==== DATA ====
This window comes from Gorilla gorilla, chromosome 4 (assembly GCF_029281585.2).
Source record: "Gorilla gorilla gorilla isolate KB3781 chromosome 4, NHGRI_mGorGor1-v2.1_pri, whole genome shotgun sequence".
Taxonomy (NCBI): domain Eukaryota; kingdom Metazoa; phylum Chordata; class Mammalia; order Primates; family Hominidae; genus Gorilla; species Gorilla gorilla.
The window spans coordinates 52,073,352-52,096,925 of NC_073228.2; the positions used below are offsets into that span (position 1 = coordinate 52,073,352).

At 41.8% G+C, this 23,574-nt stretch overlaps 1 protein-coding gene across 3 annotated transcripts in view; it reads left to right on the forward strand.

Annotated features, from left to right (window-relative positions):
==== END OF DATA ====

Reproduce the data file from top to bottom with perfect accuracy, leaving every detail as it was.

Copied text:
This window comes from Gorilla gorilla, chromosome 4 (assembly GCF_029281585.2).
Source record: "Gorilla gorilla gorilla isolate KB3781 chromosome 4, NHGRI_mGorGor1-v2.1_pri, whole genome shotgun sequence".
Taxonomy (NCBI): domain Eukaryota; kingdom Metazoa; phylum Chordata; class Mammalia; order Primates; family Hominidae; genus Gorilla; species Gorilla gorilla.
The window spans coordinates 52,073,352-52,096,925 of NC_073228.2; the positions used below are offsets into that span (position 1 = coordinate 52,073,352).

At 41.8% G+C, this 23,574-nt stretch overlaps 1 protein-coding gene across 3 annotated transcripts in view; it reads left to right on the forward strand.

Annotated features, from left to right (window-relative positions):